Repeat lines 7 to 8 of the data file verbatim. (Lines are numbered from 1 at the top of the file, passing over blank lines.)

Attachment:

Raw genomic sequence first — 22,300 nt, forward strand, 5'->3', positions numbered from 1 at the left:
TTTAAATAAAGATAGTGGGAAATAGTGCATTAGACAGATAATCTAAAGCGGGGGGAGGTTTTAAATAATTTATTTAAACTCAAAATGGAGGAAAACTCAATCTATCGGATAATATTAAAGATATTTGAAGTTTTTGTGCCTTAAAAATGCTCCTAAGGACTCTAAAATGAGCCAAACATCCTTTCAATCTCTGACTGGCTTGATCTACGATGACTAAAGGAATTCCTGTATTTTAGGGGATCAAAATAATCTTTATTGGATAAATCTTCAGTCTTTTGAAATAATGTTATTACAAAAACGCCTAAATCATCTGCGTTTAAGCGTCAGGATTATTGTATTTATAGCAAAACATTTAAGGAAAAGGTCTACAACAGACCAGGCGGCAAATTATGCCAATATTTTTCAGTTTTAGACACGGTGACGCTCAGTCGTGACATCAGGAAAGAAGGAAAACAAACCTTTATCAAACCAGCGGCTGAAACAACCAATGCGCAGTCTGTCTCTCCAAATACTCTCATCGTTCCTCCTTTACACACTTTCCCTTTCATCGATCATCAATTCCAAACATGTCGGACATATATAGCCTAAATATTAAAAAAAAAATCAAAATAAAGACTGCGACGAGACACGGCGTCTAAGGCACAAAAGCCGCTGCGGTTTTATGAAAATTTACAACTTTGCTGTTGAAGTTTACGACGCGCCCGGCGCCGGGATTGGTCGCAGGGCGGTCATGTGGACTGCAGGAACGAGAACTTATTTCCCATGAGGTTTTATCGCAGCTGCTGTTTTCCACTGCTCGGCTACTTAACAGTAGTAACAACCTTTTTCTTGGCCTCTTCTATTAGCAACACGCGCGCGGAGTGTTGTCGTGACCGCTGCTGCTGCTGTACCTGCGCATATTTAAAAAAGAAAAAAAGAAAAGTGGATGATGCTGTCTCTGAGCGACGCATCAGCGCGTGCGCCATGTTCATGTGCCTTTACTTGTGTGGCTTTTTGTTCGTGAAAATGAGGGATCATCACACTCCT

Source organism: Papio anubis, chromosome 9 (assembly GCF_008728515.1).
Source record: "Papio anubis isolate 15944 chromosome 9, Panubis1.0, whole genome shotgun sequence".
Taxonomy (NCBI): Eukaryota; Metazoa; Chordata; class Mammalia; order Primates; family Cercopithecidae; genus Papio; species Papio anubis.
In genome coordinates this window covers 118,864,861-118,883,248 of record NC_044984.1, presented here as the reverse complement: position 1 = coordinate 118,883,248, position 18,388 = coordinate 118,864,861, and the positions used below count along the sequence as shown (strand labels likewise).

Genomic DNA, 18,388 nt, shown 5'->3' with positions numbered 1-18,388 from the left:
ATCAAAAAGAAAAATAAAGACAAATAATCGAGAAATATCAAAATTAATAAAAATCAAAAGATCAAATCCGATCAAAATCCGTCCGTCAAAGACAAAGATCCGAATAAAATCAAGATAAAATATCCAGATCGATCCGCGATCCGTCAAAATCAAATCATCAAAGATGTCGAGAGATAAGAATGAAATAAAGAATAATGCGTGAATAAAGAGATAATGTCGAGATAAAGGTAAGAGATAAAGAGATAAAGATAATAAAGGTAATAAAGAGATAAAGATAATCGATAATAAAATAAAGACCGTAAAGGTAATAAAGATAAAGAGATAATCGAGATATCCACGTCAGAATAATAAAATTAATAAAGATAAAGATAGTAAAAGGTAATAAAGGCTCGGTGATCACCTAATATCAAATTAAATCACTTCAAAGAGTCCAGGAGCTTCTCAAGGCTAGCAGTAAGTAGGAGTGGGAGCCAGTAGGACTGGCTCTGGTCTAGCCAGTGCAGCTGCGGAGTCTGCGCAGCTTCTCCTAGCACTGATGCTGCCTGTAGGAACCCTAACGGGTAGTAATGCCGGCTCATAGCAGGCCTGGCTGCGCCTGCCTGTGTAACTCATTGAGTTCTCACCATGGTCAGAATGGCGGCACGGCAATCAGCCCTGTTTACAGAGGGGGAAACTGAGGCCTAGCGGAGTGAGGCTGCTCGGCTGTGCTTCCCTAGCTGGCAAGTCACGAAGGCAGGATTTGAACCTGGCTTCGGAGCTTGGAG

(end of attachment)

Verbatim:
Genomic DNA, 18,388 nt, shown 5'->3' with positions numbered 1-18,388 from the left:
ATCAAAAAGAAAAATAAAGACAAATAATCGAGAAATATCAAAATTAATAAAAATCAAAAGATCAAATCCGATCAAAATCCGTCCGTCAAAGACAAAGATCCGAATAAAATCAAGATAAAATATCCAGATCGATCCGCGATCCGTCAAAATCAAATCATCAAAGATGTCGAGAGATAAGAATGAAATAAAGAATAATGCGTGAATAAAGAGATAATGTCGAGATAAAGGTAAGAGATAAAGAGATAAAGATAATAAAGGTAATAAAGAGATAAAGATAATCGATAATAAAATAAAGACCGTAAAGGTAATAAAGATAAAGAGATAATCGAGATATCCACGTCAGAATAATAAAATTAATAAAGATAAAGATAGTAAAAGGTAATAAAGGCTCGGTGATCACCTAATATCAAATTAAATCACTTCAAAGAGTCCAGGAGCTTCTCAAGGCTAGCAGTAAGTAGGAGTGGGAGCCAGTAGGACTGGCTCTGGTCTAGCCAGTGCAGCTGCGGAGTCTGCGCAGCTTCTCCTAGCACTGATGCTGCCTGTAGGAACCCTAACGGGTAGTAATGCCGGCTCATAGCAGGCCTGGCTGCGCCTGCCTGTGTAACTCATTGAGTTCTCACCATGGTCAGAATGGCGGCACGGCAATCAGCCCTGTTTACAGAGGGGGAAACTGAGGCCTAGCGGAGTGAGGCTGCTCGGCTGTGCTTCCCTAGCTGGCAAGTCACGAAGGCAGGATTTGAACCTGGCTTCGGAGCTTGGAG